Following on from The Hunger (1983) and Fright Night (1985), The Lost Boys continued to up the ante in making vampires contemporary. Vampires have never been the stereotypical movie monster, although they are traditionally male they are often times handsome and alluring, not like Frankenstein’s Monster, The Mummy or The Wolfman. But whereas Dracula or other similar gothic incantations saw themselves holed up in faraway castles, these contemporary vampires were far more sociable, not to mention oozing in sex. In The Lost Boys, David (Kiefer Sutherland) and the rest of his family are portrayed as mysterious, a thing apart from normal life and so hip and cool that everyone around them yearns to be like them; including Michael (Jason Patric) who is immediately taken with the only female member, Star (Jami Gertz).
Michael is part of another, altogether more typical dysfunctional family consisting of his teenage brother Sam (Corey Feldman), his recently divorced mom (Dianne Wiest) and his eccentric taxidermist Grandpa (Barnard Hughes). They have recently relocated to Santa Carla, CA – or “the murder capital of the world” as it’s known in the film – from Phoenix, AZ. Santa Carla is a Boardwalk town full of misfits, transients and punk rockers – a world away from the landlocked Phoenix, enabling for classic fish-out-of-water narrative devices, especially in regards to Sam who is portrayed as a sort of fashion victim more comfortable hanging out at the mall than on the beach, and Michael who tries desperately to impress Star by saying he wants to get his ear pierced. However, each brother goes in a distinctly different direction in their bid to become accepted in their new surroundings.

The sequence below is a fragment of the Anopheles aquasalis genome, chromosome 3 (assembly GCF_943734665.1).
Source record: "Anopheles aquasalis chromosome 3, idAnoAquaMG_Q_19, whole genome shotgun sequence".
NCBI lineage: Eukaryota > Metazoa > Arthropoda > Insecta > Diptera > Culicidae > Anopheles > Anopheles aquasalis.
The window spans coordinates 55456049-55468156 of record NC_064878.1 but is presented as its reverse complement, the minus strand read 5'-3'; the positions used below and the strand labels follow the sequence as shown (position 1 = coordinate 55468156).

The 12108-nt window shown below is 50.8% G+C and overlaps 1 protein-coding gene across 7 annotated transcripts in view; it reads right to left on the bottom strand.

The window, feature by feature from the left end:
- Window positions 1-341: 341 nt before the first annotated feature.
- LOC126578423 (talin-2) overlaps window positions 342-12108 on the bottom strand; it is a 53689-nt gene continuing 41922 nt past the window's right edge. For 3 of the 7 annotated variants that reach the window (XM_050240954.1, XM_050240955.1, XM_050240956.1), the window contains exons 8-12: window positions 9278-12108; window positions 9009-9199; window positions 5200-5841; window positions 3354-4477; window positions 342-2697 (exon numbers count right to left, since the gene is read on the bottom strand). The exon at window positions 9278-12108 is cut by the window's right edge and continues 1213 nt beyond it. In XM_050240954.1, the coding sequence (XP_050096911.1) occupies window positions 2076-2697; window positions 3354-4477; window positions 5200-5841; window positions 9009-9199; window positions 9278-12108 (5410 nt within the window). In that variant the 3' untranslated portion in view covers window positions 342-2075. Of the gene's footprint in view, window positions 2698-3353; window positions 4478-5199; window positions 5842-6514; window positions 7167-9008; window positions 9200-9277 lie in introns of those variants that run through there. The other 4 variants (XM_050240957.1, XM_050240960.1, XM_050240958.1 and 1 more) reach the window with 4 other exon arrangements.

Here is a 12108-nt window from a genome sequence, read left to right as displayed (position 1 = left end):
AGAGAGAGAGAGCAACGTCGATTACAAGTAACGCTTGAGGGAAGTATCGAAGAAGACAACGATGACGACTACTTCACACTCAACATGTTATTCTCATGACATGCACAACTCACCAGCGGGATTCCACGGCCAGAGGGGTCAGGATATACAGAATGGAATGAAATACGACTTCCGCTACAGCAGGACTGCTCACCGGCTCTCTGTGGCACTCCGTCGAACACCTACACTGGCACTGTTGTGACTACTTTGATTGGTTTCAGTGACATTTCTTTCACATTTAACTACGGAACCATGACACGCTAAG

Sam meets up with the Frog brothers, Edgar (Corey Feldman) and Alan (Jamison Newlander), two kids who run a comic store on the Boardwalk, that are self-proclaimed vampire hunters. Schumacher had asked Feldman and Newlander to study Stallone and Chuck Norris movies and to become that kind of 80’s action commando-type character and to also take themselves very seriously indeed, which effectively adds a great amount of humour to their roles. The Frog brothers give Sam horror comics to read, which they seem to take as gospel and use as self defence manuals, and although initially humouring them Sam quickly gets sucked in, especially as he starts to see vampiric traits from the comics appear in his brother Michael.
Michael on the other hand is quick to ingratiate himself with David and the others, initially due to his attraction to Star, and later as he is seduced by the danger and mystery of this gang of teenagers seemingly unhindered by responsibility and any sort of adult supervision. In one of the most infamous scenes in the film David tricks Michael into believing that he’s eating maggots and worms instead of Chinese take-out so as to easily coax him into drinking blood, hence turning Michael into a half-vampire, only to become a fully fledged vampire upon committing his first kill.